Supply chain issues are having huge impacts across broad sectors of the global economy, but few are feeling it as tightly as the automotive industry, which is facing catastrophically short supplies of semiconductor chips on top of the generalized supply woes. It’s driving many auto makers to bring battery production back to their own countries in an effort to meet the demands of a rapidly growing market for electric vehicles.
Previously, there has been an inertia within the combustion engine side of manufacturing towards electric conversion and battery production, with most companies choosing to outsource the costly parts to other countries. Now, with the unreliability of delivery, the skyrocketing costs of shipping batteries that can weigh thousands of pounds, and the Biden administration encouraging making supply chains local, car manufacturers are looking at increasing local production of more parts, reported CNBC.
It is estimated that companies in the global electric vehicle industry will be investing $330 billion in the next five years, with roughly a third of that going towards battery production believes AlixPartners, an American consulting firm.
All plug-in vehicle sales only account for 4% of sales in the U.S. auto markets this year, but that number is expected to grow to 28% by 2030.
“There’s the rapid electrification that’s going to happen, plus the Covid-19 semiconductor shortage has really taught us that we need to do more than just rely on battery as a commodity,” said Arun Kumar, a managing director in the automotive and industrial practice at AlixPartners. “You’re going to see this accelerate even more, in our viewpoint, primarily because localization becomes an important factor, if you really think about producing batteries at scale.”
Thematic Investing Into the EV Industry With Putnam
The Putnam Focused Large Cap Growth ETF (PGRO) is an actively managed, non-diversified fund that focuses on large, growth-oriented U.S. companies that profit in the midst of recovery and a growing economy, and it invests along 12 different growth themes.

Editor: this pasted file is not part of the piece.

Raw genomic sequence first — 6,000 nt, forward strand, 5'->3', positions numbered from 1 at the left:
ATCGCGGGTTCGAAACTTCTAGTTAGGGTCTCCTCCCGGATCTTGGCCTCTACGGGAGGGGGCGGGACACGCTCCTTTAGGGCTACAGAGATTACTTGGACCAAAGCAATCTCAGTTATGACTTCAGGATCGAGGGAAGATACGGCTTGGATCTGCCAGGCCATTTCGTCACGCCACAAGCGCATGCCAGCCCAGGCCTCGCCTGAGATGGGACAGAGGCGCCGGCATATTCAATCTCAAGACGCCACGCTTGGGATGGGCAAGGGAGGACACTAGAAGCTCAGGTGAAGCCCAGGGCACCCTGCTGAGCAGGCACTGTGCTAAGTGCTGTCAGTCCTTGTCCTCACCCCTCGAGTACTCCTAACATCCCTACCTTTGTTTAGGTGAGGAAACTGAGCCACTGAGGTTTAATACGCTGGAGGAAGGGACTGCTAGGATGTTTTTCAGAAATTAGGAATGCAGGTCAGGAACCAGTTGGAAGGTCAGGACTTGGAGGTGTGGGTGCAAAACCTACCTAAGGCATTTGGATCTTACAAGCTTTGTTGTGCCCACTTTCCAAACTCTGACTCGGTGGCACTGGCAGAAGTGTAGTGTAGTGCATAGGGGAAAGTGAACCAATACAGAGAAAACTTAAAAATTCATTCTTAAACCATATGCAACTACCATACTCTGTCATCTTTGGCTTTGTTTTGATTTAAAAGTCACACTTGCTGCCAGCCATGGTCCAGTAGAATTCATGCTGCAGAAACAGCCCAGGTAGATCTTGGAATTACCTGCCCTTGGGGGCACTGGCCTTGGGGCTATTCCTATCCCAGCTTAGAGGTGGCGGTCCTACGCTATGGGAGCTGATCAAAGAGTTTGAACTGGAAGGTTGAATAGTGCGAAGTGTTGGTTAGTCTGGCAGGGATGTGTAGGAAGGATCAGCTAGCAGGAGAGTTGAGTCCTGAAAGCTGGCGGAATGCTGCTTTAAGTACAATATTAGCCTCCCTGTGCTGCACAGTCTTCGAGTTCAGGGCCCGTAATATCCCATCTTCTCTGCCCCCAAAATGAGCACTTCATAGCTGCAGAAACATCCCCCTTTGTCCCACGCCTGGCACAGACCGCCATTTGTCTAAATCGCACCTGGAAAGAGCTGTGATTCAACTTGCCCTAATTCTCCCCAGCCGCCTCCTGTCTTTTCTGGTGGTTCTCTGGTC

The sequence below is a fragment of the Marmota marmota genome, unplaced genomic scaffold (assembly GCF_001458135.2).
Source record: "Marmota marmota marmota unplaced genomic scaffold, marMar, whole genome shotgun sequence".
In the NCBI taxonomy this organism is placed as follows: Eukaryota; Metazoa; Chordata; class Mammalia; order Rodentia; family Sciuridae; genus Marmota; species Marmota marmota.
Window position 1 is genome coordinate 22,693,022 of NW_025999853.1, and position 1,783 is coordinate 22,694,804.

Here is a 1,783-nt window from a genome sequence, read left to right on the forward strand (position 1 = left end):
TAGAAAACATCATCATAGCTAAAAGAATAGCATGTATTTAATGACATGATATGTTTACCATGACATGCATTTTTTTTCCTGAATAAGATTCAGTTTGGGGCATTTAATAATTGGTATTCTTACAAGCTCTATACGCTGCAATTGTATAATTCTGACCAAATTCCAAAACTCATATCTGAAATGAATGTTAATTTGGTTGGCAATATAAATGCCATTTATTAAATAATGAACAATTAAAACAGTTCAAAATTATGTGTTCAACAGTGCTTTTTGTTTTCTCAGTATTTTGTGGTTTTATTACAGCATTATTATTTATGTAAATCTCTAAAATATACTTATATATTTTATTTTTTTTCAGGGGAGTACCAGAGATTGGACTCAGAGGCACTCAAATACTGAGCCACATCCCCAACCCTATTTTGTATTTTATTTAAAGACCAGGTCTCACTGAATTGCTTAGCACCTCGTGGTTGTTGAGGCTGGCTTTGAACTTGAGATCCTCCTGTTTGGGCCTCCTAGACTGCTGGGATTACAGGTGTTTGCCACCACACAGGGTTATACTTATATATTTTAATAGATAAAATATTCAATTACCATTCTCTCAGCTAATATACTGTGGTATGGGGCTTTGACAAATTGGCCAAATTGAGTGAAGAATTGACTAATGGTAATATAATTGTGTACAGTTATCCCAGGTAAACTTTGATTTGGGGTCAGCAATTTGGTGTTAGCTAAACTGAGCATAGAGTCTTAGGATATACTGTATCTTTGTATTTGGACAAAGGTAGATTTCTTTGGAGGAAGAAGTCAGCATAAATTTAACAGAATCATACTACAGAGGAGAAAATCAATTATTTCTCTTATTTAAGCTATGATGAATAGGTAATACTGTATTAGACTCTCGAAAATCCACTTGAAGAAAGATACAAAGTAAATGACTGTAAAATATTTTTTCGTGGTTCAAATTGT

The fund selects companies similar in size to those in the Russell 1000 Growth Index, whose market caps are between $2 billion and $2.1 trillion. Putnam Investment considers a company’s valuation, financial strength, growth potential, competitive position in its industry, projected future earnings, cash flows, and dividends when buying and selling investments.
As a semi-transparent fund using the Fidelity model, PGRO does not disclose its current holdings daily. Instead, it publishes a tracking basket of previously disclosed holdings, liquid ETFs that mirror the portfolio’s investment strategy, and cash and cash equivalents. The tracking portfolio is designed to track the actual fund portfolio’s overall performance closely, and actual portfolio reports are released monthly.
One of the growth themes is that of autonomous and electric vehicles, a market that is poised to experience exponential expansion. PGRO invests 4.19% in NVIDIA (NVDA), which produces graphics processing units (GPUs) used in AI, a necessary component for autonomous driving. NVIDIA currently corners 60% of the GPU market share and stands to profit from the growth of electric and autonomous vehicles.
PGRO has an expense ratio of 0.55% and had 40 holdings as of the end of September.
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